Sunday, August 7, 2016

Book Review: Harry Potter and the Cursed Child by Jack Thorne

The famous Harry Potter returns dragging audiences back into the wizarding world with a story developed by J.K. Rowling, John Tiffany, and Jack Thorne and written into a play by Jack Thorne. The story takes place right after the final scene in the Harry Potter series as Harry and Ginny Potter drop their kids off to board the Hogwarts express and encounter Draco Malfoy. The primary focus of this adventure is Harry's youngest son Albus Severus Potter and Draco's son Scorpius Malfoy. Both young students operate under the weight of their fathers with rumors abound that Scorpius is not Malfoy's offspring but indeed a progeny of the Dark Lord, Voldemort.

The play pulls pieces from every previous book and is set on revisiting the classic tales that charmed so many readers nearly a decade ago, and still woo new readers in the modern day. Harry has grown up and deals with Ministry duties neglecting his son who has trouble in school when in his first year he joins House Slytherin and falls in line with his new best friend Malfoy. Times moves rapidly through the play and is the primary focus of the conflict that ensues throughout the four acts. 

For fans of the books, this story is a great revisiting of the old tales as Rowling seems reluctant to leave her old work behind and chart new territory. Instead, this story roots itself and past events and seems to challenge fans who have spent years debating characters and alternate plotline by dictating that even the slightest change would have dire consequences. The play lacks the mystery and plot twists every present in the books though there is some double-dealing and a shocker near the finale. The script rests primarily in the nostalgia of the old books and the stories that readers have all agreed to love.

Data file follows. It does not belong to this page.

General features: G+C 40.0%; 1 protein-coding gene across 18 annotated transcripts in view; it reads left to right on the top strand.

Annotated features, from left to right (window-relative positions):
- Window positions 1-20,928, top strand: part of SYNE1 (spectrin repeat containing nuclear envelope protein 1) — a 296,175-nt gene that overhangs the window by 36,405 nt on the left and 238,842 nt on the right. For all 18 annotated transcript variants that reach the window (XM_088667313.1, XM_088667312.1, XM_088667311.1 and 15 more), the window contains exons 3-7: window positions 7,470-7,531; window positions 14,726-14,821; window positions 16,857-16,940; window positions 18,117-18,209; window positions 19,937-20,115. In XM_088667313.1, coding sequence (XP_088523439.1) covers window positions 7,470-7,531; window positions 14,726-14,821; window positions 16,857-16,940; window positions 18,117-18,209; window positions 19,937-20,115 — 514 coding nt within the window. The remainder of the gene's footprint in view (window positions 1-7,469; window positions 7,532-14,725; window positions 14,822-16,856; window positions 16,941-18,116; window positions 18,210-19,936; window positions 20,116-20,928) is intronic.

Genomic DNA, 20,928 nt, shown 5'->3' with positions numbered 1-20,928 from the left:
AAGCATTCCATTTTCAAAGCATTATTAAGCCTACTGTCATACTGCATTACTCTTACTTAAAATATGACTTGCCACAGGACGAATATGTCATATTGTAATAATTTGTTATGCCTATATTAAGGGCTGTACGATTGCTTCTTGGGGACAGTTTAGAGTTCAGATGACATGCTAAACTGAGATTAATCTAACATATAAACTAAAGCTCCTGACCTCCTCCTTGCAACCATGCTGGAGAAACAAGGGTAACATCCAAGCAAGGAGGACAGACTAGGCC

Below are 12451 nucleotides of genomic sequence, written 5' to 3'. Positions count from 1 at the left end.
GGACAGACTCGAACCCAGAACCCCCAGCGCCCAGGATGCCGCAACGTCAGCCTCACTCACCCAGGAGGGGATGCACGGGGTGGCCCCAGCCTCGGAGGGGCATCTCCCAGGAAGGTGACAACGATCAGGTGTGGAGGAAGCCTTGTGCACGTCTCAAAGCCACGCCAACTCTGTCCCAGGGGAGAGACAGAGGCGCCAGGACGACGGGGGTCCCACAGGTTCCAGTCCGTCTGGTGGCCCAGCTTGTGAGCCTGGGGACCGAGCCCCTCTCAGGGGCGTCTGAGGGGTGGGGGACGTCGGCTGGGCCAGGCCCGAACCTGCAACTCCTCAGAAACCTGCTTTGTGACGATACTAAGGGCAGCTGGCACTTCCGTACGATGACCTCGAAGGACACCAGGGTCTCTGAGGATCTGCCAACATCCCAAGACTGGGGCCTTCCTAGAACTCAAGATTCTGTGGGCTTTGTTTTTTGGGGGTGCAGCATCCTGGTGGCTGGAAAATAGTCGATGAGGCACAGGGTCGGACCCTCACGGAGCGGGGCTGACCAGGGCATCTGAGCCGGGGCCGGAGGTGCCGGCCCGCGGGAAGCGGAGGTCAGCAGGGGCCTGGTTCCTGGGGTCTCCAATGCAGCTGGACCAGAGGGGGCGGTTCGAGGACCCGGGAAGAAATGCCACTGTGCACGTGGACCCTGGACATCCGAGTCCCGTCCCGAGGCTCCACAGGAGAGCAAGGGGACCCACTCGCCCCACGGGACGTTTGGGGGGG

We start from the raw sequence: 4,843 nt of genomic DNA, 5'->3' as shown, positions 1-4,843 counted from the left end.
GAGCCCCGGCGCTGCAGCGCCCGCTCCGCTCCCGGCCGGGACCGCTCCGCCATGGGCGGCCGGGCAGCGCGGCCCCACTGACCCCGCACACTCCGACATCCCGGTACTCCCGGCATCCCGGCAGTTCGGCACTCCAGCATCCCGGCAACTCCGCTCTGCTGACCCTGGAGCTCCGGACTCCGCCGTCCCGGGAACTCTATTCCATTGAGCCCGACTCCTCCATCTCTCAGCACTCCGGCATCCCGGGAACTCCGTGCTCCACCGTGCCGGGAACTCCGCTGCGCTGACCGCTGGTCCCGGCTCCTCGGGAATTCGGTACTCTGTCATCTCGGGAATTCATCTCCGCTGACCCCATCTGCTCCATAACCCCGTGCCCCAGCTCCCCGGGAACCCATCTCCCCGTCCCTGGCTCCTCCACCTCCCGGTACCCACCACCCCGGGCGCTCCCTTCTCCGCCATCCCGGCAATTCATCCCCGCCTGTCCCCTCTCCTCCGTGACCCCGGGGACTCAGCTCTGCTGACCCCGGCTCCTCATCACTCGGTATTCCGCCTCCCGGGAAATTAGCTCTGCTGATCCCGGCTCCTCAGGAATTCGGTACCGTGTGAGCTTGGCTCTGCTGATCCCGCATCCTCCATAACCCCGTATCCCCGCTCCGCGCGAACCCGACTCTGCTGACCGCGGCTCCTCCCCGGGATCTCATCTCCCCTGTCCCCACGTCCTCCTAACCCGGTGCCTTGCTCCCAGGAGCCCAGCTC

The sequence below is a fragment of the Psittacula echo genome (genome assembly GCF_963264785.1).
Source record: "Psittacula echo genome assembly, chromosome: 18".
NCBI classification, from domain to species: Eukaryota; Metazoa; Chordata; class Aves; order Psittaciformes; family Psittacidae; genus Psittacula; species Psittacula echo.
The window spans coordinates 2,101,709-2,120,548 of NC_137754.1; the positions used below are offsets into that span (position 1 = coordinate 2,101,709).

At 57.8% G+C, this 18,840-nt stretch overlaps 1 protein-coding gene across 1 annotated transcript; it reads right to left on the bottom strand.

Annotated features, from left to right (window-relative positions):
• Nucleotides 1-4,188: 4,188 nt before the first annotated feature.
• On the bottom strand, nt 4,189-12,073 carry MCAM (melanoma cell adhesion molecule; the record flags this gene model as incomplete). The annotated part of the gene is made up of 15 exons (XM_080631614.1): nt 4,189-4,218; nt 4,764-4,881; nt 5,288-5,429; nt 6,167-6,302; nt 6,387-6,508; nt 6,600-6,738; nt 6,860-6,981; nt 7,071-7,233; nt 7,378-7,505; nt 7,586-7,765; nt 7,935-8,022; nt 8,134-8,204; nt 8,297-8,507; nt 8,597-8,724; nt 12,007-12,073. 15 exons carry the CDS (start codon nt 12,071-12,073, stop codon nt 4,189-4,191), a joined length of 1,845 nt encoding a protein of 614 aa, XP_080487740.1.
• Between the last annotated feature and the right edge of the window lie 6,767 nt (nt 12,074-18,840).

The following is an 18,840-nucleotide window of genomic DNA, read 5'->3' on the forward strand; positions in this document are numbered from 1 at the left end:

The older characters that readers know and the new ones were all intriguing. Scorpius and Albus steal the show with the most stage time but there are also interesting new additions like Delphi Diggory, while classic characters are revived to continue the tale and explore what might have happened had everything been different. There is not much more exploration of the wizarding world with some limiting magical accoutrements due to the format of this being a stage play and not a Hollywood production or the true freedom of a fiction novel.

It has been many years since the last Harry Potter book arrived on my door, unfortunately, by mail and not owl, but I was excited to pick up the latest installment in a serious that I long ago thought ended. This story has a lot to live up to just as the characters within so it is hard not to change it based on the previous work. It's also odd that they went for a time travel story as those have a considerable amount of logic that tangles up plotlines and holes could most likely be pointed out to the more astute observer. However, the magic is still there and will continue on with a movie later this year, so as for now, Harry and his friends live on. 

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